When is an Eames not an Eames or an Eames fake? When it's Robin Day's Armchair, which was launched in 1967 following the success of the Poly Side chair, but this time with rolled arms and a broad seat. Apparently the chair, which shares some curves with its more iconic – and luxuriously-priced – peer, the plastic Eames – it is very comfortable. But Day was all about affordable, useful design (hence all the public furniture he made, including very familiar school chairs most of us will have sat on at some point in our lives). As such,  his chairs budget-friendly; this range also fits a variety of different Day-designed bases, including one that swivels, so you can mix and match. The most popular version was on the original A frame base (as pictured here) which can be supplied in a chrome or powdercoated finish. I think the chrome looks a little too modern here, so I'd probably go for powder-coated.

You can also buy the chairs direct from Hille, where the powder-coated options are just £59, for the armchairs, or £49 for the side chairs.

More before and afters

I'm still trawling through my way through a vat of unfiled photographs. I'd forgotten I had so many of my place when I first moved in. So here are some of them – followed by how things look now. This time, the bathroom...



I moved the shower from the left hand end of the bath to the right; it made it feel more spacious as you suddenly didn't have a shower curtain in your face when cleaning your teeth.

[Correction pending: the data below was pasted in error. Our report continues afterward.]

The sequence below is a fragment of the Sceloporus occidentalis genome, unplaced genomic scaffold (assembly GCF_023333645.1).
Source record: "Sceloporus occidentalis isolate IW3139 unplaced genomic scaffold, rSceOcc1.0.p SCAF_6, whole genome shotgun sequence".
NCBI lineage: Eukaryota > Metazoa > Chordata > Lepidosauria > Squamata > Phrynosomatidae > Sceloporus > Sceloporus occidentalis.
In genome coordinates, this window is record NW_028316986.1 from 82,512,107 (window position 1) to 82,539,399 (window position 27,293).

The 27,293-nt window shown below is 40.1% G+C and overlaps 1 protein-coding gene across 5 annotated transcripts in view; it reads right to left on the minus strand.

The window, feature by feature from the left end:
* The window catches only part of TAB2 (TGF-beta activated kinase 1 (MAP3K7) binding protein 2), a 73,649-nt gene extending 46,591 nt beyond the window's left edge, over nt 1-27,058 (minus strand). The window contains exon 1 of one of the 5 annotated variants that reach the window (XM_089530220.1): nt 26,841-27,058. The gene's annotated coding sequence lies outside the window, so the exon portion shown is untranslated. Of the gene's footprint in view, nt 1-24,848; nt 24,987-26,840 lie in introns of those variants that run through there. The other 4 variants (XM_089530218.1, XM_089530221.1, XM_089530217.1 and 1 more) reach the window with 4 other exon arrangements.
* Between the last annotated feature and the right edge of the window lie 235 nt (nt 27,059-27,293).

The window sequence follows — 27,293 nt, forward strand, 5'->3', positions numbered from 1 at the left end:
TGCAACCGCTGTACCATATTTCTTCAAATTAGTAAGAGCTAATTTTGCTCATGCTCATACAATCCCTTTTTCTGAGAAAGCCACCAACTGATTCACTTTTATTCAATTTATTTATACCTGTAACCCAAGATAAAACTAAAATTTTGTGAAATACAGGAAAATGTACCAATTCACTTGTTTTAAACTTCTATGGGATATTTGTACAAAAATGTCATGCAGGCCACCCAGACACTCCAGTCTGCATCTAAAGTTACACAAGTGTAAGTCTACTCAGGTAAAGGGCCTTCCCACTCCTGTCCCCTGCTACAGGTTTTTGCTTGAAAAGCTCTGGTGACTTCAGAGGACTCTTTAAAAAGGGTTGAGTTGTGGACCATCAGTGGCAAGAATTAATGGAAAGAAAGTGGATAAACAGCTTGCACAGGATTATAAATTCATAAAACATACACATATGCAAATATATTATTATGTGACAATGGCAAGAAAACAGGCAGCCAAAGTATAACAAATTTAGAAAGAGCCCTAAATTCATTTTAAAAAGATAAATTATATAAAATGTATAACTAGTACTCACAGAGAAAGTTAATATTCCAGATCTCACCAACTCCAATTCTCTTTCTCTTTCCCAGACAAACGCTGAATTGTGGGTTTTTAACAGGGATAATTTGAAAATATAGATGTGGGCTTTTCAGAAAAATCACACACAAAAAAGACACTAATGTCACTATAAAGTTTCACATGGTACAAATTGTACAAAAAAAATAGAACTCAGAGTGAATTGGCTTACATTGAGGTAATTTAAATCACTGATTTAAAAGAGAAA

I'm obsessed with storage, and so used the gap next to the sink to add a bit in.

The colourful things above the window are packaging from foreign soaps and chemist finds, stuck (empty) to the wall.

 The room is not huge and before I redid it the overwhelming thing was how dark and small it felt: everything was boxed in (as well as being dark or oppressive colours). So I freed things up and opened whatever I could. The sudden sense of space and air was dramatic.

 I tried to find a nice bath panel everywhere. They were all either vile and plastic or super expensive. So I used some of the very nice wood left over from my garden decking. If only it was still that lovely rich colour outside. Time for some wood treatment I think, once the sun returns...

Sadly Pedlars, where I got this fantastic print ('Will Patrons Kindly Refrain' from 1980s public swimming pools) doesn't sell the prints any more. But they do sell tea-towels featuring the same design. I bought one for a friend who put it in a frame. And it looks great.